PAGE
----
CS Grads: You Don't Know Jack
This week Embedded.com has Jack Ganssle trot out what is by now a thoroughly exhausted straw man in his article CS Schooling, where he asks Do CS departments come even close to producing graduates that meet the needs of the firmware community?
Jack is addressing firmware specifically, and for his punching bag he looks at the required courses in a typical CS curriculum (parenthetical comments are his):
- Object-Oriented Programming I and II (in Java)
- Discrete Structures (in Java)
- Introduction to Low-Level Programming Concepts (no programming requirement I could discern)
- Computer Organization (a bare introduction to assembly but that appears superficial)
- Organization of Programming Languages (C, Pascal, ML, LISP, Prolog, C++, and Smalltalk - so many, it's hard to imagine a harried student would master any of them.)
- Algorithms (no apparent programming)
Jack uses this list to make two points:
- He thinks that the CS curriculum is weofully deficient in classes that require programming, and more importantly, C and C++.
- The EE curriculum is much more in tune with the requirements needed to write firmware.
Jack Fell Down
And honestly, complaining that taking an Algorithms class doesn't help prepare you for real life because there's no programming is like saying Organic Chemistry doesn't prepare you for a career in medicine because there's no interaction with patients. I think CS students could use more work in algorithms, not less, and that class can (and perhaps should) be taught very effectively with nothing but pencil and paper. (As Dijkstra has so famously maintained.)
As for the superiority of the EE curriculum for training people in firmware develpment, I guess my reaction is Duh! As you move closer and closer to the hardware, you're going to find that a greater and greater percentage of firmware developers are EEs. There's a reason for this: it's their home turf.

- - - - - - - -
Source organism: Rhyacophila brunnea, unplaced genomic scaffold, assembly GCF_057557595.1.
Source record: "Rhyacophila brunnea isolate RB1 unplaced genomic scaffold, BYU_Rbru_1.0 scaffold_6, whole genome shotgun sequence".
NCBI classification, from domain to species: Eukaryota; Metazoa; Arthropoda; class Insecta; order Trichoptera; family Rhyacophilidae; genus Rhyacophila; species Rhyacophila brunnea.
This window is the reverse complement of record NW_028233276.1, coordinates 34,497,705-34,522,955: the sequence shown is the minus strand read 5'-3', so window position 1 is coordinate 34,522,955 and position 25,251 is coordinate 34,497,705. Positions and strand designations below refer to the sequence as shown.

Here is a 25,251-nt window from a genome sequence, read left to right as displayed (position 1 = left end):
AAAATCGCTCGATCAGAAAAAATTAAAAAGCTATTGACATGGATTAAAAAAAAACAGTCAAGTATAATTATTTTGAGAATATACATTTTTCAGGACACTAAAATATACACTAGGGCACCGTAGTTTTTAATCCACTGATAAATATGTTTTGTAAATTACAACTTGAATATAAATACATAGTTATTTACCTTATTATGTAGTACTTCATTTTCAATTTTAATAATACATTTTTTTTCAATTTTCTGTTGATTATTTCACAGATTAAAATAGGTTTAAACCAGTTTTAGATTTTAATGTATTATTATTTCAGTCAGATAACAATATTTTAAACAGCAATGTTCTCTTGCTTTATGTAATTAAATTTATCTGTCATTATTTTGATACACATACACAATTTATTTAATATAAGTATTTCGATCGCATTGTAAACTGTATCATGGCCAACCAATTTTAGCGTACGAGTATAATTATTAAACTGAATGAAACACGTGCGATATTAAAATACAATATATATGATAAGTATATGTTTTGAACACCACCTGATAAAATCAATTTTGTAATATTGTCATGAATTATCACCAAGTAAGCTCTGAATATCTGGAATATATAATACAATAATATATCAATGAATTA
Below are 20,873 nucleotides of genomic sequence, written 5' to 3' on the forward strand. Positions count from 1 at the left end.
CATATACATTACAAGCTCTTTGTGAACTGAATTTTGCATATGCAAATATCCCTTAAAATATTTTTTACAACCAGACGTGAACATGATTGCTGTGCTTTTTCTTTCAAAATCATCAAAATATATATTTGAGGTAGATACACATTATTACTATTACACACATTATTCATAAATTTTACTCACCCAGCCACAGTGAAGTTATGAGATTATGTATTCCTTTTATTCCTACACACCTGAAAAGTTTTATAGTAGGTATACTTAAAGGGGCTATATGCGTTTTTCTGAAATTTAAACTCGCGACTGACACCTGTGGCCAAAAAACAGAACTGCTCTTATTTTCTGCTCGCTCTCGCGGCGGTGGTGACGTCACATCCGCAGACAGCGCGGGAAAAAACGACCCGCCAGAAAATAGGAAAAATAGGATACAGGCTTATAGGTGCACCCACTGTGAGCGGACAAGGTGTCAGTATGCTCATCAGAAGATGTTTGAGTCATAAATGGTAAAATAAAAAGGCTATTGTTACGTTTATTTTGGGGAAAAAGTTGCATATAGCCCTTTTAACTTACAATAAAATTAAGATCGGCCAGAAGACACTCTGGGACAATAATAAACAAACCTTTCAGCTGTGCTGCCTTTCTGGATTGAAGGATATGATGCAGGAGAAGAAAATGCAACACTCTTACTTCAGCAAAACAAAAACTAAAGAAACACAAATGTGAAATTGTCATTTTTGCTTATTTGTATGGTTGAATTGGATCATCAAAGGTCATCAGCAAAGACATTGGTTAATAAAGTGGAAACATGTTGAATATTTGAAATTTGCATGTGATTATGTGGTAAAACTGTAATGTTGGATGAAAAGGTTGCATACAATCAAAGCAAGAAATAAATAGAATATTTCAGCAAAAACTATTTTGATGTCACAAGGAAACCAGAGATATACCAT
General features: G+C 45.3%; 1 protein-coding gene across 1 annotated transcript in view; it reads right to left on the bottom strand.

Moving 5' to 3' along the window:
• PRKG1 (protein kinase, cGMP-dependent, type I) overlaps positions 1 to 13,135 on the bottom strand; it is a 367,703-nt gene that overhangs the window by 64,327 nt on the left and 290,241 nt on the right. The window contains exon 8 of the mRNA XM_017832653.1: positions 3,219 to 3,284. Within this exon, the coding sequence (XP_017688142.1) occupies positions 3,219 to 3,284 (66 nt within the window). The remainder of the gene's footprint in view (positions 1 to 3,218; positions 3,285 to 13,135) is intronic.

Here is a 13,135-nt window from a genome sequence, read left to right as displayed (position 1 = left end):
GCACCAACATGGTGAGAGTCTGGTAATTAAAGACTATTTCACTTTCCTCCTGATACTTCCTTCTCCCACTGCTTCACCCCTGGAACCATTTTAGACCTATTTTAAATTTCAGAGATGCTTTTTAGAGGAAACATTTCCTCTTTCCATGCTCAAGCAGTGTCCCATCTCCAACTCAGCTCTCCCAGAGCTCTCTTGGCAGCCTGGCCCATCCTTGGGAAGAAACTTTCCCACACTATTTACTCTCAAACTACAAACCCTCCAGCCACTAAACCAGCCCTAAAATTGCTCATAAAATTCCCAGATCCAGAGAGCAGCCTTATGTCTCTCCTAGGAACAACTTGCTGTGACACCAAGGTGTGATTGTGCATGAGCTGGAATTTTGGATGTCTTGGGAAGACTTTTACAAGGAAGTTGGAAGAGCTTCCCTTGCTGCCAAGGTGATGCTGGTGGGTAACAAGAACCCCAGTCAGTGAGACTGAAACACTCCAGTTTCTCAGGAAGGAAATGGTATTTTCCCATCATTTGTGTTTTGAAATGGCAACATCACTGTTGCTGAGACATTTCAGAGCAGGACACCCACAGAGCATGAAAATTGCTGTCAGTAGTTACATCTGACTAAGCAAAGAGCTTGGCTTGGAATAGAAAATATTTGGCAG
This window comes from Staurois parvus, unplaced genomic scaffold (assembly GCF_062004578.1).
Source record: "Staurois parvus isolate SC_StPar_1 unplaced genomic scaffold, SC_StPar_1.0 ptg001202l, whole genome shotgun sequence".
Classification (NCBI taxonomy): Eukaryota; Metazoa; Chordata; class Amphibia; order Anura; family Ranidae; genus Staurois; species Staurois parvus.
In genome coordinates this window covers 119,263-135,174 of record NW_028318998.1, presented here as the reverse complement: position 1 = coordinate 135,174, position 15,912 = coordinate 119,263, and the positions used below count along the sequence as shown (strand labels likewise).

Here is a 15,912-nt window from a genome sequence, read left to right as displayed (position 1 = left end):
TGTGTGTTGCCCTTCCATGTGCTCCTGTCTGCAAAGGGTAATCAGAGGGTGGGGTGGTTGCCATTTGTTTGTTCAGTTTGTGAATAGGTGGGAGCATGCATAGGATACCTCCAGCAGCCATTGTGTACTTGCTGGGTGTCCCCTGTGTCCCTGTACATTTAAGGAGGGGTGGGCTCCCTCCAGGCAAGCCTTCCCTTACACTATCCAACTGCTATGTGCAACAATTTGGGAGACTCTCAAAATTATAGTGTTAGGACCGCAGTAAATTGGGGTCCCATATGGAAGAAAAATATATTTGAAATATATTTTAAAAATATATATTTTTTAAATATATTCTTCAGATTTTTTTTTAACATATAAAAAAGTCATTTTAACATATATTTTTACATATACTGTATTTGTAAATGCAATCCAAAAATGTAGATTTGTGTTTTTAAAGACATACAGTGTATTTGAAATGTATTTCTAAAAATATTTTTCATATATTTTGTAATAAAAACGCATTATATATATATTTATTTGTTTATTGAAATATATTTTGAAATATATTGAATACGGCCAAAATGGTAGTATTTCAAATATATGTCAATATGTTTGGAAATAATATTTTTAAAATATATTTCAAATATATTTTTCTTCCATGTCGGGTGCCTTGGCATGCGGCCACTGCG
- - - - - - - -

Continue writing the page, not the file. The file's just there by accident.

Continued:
When a firmware developer has to work directly with hardware for things like development of device drivers, management of interrupts, control of MMUs, and so on, an EE is definitely going to be more comfortable by training. Pure CS people can play happily in this domain, but they need to acquire hands-on experience, whether that be in the workplace or outside. And giving that in-depth exposure as part of a general CS curriculum would probably not stand up to a cost/benefit analysis.
Should We Care?
Jack's arguments don't really inspire any call to action, at least not to me. But does this mean we shouldn't care about the CS curriculum? Of course not.
Believe it or not, the majority of people in academia do care, a lot, about properly preparing their students for industry. They know darned well that their students face a lot of competition for entry-level jobs, and schools that don't place their students are going to suffer.
But professors and department chairs can't do their job in a vacuum. The best thing you can do to help the situation is to provide feedback. Establish a relationship with the schools that you hire from, and let them know where they are falling down, and where they are doing well. If you care about the profession, it's an excellent way to give something back.